By Ken Reed
The Huffington Post
April 3, 2016
Imagine the world of sports without ego.
No more trashtalking, showboating, cheating, cheap shots or running up the score. No more wackadoo parents and coaches ruining youth sports. No more prima donna professional athletes.
The win-at-all-costs mentality? Gone. The me-first athlete? History. Greedy owners that put their wallets ahead of what’s best for the game? Bye-bye.
As John Lennon once sang, “Imagine ….”
Sports have always brought out the best and worst in people. One of the compelling aspects of sports is that character is openly on display. Problem is, the ugly side of sports is getting way too loud. The ego in sports has run amok. And as the ego takes center stage, things like sportsmanship take a back seat.
Too often, it seems, this is SportsWorld’s unspoken refrain:
“Sportsmanship? Sportsmanship? We’re talking about sportsmanship? What does sportsmanship matter? I’m talking about winning. I’m talking about my next contract and my endorsement deals …. I’m talking about a scholarship for my little Tyler or Alyssa …. I’m talking about winning a league championship … and a State Cup …. I’m talking about more luxury suite and club seat revenue …. I’m talking about that dream D-I job I’m after …. Sportsmanship? That’s a quaint little notion but it’s way down the list of my real priorities.”
Ego-driven sports behavior is everywhere, at every level. Its rise is overshadowing the true essence of sports.
If ego in sports was just limited to greedy, “I got to get mine” pro athletes and owners, the pain wouldn’t be so sharp and deep. But ego drives college sports too — at least at the Division I level where universities have sold their collective souls to the athletic department and chucked their educational values in the process.
Sadly, it’s also seeped down to the high school level. Schools across the country are taking big dollars from the McDonald’s and Coca-Cola’s of the world in order to boost athletic department budgets. The junk food giants are allowed to advertise at sporting events and sell their products inside the schools. Sometimes their logos are plastered on school walls. School administrators sign these deals while studies about the childhood obesity crisis and its negative impact on the short-term and long-term health of our kids sit on the corners of their desks.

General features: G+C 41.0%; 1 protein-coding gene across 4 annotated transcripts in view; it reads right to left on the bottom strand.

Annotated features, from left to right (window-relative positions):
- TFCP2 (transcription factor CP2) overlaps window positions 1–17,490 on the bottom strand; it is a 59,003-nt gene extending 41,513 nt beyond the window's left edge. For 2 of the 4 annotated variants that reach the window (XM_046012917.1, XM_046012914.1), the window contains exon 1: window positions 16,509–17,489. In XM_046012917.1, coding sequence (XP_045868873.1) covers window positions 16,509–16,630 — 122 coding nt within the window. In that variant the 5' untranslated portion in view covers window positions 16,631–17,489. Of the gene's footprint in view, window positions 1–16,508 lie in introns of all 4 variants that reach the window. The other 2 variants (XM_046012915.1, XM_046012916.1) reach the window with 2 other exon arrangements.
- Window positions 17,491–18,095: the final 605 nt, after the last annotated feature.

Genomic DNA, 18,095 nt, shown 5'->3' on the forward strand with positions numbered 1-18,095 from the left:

And youth sports. Ahh, youth sports. The last bastion of sports purity, right? Wrong. Today’s youth sports scene is about powerful soccer, basketball and volleyball clubs fighting each other for 10 year-olds they can funnel into their elite competitive programs. It’s about coaches whose personal identities are tied to the number of state championships on their resumes. It’s about parents screaming on the sidelines at each other while their eight year-olds look on from the court. It’s about suburbanite parents breaking the bank to pay for travel team fees in quest of the holy grail of an athletic scholarship.
Despite all the ego-based negatives in today’s SportsWorld, there are still some pearls out there. Little stories in the back of the sports section that stir the soul. While too many Sports Center headlines bring forth tears of sadness and shame, it’s the snippets about obscure athletes who bless us with shining examples of the human spirit that give us reason for hope.
Consider one of my favorite sports stories of all time: In a game against rival Central Washington, Western Oregon softball player Sara Tucholsky hit a long drive over the center-field fence for what appeared to be her first home run. But she missed first base in the excitement and seriously injured her knee making a quick move to get back and touch the base. Help from teammates, coaches or trainers — or replacing Tucholsky with a pinch runner — meant the home run would only count as a single. Meanwhile, Central Washington’s Mallory Holtman asked the umpires if it would be okay for her to carry Tucholsky to each base. The umpires said yes and Holtman and teammate Liz Wallace carried Tucholsky around the bases, pausing at each base so Tucholsky could touch the bag with her good leg. In the end, Tucholsky’s home run helped Western knock Central out of the playoffs.